Bhutan Votes For Change

Bhutan has completed its two-phase National Assembly elections. Voting for the lower house of Bhutan’s parliament was keenly watched, especially by her neighbours. The Druk Nyamrup Tshogpa (DNT) has won the elections. DNT President Dr. Lotay Tshering would be the new Prime Minister of Bhutan.  The DNT, which was formed in 2013 when it secured third position in that year’s National Assembly elections, won 30 seats in the 47-seat Bhutanese National Assembly. The previous opposition party, the Druk Phuensum Tshogpa (DPT), bagged 17 seats.

Prime Minister Narendra Modi congratulated Dr. Lotay Tshering on his party’s victory in the third general elections in Bhutan and his own election to the National Assembly. The Indian Prime Minister also welcomed the successful conduct of Bhutan’s general elections, which he describedais ‘an important milestone for consolidation of democracy in Bhutan’.

Mr. Modi conveyed that India attaches highest priority to further strengthening the unique ties of friendship and cooperation with Bhutan, which is based on shared interests and values, utmost trust, goodwill, and mutual understanding. It may be noted that Bhutan was the first country that Prime Minister Modi had visited after assuming office in May 2014. Indian External Affairs Minister Mrs. Sushma Swaraj has called Bhutan “India’s best friend”. The Indian Prime Minister also invited Dr. Tshering to visit India.

The newly elected Bhutanese leader thanked Prime Minister Modi for his greetings and accepted the invitation to visit India at the earliest opportunity.

Bhutan had experienced a major political transition in 2008 when the Himalayan country adopted a new Constitution followed by the first National Assembly elections. Bhutan peacefully transitioned to a monarchical constitutional democracy from a hereditary monarchy. Since then, Bhutan has seen a mature democracy with each election. Transition of power from the ruling party to interim government has been so far peaceful and reflected strengthening of democracy during the last decade.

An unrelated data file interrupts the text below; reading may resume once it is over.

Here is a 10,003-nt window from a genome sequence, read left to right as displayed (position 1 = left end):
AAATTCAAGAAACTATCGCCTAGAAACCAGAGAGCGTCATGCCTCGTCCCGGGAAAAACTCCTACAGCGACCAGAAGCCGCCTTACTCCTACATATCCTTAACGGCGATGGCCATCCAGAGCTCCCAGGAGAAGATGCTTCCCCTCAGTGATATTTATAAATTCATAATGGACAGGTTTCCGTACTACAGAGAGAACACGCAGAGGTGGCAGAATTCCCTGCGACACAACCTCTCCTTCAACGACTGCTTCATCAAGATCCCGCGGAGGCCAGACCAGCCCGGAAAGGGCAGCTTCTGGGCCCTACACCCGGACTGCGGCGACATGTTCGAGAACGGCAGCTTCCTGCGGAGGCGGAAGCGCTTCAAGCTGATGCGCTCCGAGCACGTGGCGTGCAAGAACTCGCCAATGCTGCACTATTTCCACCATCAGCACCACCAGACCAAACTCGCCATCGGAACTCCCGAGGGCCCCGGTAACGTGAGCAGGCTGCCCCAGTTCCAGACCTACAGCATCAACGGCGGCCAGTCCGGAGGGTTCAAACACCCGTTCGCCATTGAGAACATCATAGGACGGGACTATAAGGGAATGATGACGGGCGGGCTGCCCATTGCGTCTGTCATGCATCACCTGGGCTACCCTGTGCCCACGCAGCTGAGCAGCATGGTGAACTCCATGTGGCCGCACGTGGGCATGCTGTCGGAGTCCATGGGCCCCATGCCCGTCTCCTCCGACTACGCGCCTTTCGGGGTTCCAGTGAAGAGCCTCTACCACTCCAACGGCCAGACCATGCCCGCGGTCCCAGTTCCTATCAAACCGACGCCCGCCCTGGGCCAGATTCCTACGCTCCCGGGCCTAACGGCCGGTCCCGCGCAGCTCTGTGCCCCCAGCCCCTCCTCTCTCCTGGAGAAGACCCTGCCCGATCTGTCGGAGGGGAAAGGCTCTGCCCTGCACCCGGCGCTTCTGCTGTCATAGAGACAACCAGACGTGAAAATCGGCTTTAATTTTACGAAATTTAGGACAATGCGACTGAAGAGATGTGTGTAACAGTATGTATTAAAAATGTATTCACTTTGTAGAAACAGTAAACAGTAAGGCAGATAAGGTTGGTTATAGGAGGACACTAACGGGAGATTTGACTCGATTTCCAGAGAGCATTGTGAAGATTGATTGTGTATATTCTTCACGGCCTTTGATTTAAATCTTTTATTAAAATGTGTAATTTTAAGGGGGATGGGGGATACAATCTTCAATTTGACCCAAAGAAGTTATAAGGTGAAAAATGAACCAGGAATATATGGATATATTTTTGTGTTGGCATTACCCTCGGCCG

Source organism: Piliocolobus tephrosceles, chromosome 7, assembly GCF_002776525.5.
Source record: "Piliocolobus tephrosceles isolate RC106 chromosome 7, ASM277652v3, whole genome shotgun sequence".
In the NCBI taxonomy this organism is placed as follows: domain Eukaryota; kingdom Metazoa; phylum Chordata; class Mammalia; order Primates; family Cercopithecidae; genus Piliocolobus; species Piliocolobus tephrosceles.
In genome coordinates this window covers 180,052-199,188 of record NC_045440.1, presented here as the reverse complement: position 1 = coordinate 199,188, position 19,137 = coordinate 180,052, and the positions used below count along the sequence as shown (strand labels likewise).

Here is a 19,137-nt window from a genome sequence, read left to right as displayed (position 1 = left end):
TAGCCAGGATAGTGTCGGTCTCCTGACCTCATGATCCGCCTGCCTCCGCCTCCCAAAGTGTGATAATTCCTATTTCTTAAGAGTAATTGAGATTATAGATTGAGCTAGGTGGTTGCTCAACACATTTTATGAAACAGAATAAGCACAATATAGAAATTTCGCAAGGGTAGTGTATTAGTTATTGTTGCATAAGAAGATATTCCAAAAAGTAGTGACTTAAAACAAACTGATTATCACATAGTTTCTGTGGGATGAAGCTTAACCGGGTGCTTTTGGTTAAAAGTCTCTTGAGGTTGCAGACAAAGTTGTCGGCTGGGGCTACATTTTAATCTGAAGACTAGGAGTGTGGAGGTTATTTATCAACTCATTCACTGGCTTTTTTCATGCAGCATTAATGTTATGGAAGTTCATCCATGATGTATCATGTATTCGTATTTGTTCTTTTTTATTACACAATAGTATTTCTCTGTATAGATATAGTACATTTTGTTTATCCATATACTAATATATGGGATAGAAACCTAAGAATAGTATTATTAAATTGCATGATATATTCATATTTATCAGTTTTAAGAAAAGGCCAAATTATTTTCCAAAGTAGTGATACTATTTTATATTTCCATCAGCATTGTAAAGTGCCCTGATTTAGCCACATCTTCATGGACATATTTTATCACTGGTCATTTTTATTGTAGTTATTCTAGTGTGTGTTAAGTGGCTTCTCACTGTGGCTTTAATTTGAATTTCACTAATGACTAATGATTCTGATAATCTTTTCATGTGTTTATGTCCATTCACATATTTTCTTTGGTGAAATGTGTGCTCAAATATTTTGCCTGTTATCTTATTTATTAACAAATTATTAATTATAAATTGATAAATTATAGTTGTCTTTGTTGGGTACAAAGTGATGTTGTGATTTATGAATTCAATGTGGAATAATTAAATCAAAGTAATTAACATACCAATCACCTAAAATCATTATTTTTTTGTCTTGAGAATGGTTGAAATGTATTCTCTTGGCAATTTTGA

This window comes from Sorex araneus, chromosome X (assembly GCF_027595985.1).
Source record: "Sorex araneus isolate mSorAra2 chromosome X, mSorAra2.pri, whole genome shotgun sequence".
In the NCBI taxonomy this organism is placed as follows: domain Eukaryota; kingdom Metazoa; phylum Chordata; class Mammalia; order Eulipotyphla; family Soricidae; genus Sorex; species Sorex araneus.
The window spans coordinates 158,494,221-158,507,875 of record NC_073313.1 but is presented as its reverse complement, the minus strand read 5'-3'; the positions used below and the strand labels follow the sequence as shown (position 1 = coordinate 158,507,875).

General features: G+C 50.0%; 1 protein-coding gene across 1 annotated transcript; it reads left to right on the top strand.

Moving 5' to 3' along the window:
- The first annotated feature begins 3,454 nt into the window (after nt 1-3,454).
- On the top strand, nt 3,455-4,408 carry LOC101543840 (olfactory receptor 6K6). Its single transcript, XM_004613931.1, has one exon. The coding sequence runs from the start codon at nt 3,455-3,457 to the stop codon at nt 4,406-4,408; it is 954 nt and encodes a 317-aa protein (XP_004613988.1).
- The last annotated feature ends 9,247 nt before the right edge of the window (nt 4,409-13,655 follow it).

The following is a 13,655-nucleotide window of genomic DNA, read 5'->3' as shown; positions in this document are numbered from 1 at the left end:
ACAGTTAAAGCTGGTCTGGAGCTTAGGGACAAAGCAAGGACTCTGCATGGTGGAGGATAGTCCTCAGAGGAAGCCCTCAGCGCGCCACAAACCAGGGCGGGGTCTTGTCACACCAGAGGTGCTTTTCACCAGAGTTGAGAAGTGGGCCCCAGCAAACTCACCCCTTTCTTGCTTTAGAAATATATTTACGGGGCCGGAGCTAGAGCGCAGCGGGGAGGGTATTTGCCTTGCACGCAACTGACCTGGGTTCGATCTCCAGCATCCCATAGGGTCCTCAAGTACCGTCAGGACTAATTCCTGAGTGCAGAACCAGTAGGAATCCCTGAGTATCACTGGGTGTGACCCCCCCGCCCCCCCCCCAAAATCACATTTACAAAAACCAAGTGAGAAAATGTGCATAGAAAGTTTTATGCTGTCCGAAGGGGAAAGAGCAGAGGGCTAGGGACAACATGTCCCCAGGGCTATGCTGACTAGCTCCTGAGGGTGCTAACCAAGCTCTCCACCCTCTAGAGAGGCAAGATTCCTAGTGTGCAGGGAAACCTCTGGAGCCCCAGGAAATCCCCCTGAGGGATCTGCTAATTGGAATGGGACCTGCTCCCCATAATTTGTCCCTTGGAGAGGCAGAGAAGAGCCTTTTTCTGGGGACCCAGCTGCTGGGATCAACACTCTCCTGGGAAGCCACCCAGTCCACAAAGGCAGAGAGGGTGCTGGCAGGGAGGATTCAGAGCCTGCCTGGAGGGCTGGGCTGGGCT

The primary election results were a bit surprising. Four political parties – People’s Democratic Party (PDP), DPT, DNT and Bhutan Kuen-Nyam Party (BKP)­-contested in the primary rounds of the National Assembly elections. DNT secured the maximum number of votes and emerged as the most popular party in terms of vote sharing and popularity. The DPT stood second. The ruling PDP slipped into third position. The BKP party secured the lowest number of votes.

The victory of the DNT shows that the 2018 elections was primarily a vote for change. According to the Election Commission of Bhutan, the 2018-elections were mostly peaceful barring some technical problems with a few Electronic Voting Machines (EVMs). The voter turnout was over 71.61 per cent, which was higher than the 2013 elections when voter turnout was 66.1 percent.

In the three National Assembly elections so far since 2008, the Bhutanese people have chosen three different parties to form the governments. In the 2013-election, the voters had chosen the PDP over the incumbent DPT. However, the PDP was unable to qualify in the primary round this time.

The DNT’s popular election campaign slogans, including its’ promise to reduce the gap between the rich and the poor as stated in its manifesto, and extensive campaigning in the rural areas might have played a crucial role in garnering support from all across the country.

However, the incoming Bhutanese government could face challenges in implementing its popular programmes as stated its’ manifesto due to shortage of resources. The DNT’s election manifesto was a mix of populist promises and development agenda. It also had promised to fulfil all those promises in 120 days. Another challenge could be to win the trust of both China and India. Bhutan also wants to resolve its long standing border disputes with China. This could be tricky. Besides, the incoming government could face problems domestically too, especially in tackling growing regionalism over language and developmental issues in some parts of the Himalayan Kingdom.

Script: Dr. Nihar R Nayak, Research Fellow, Idsa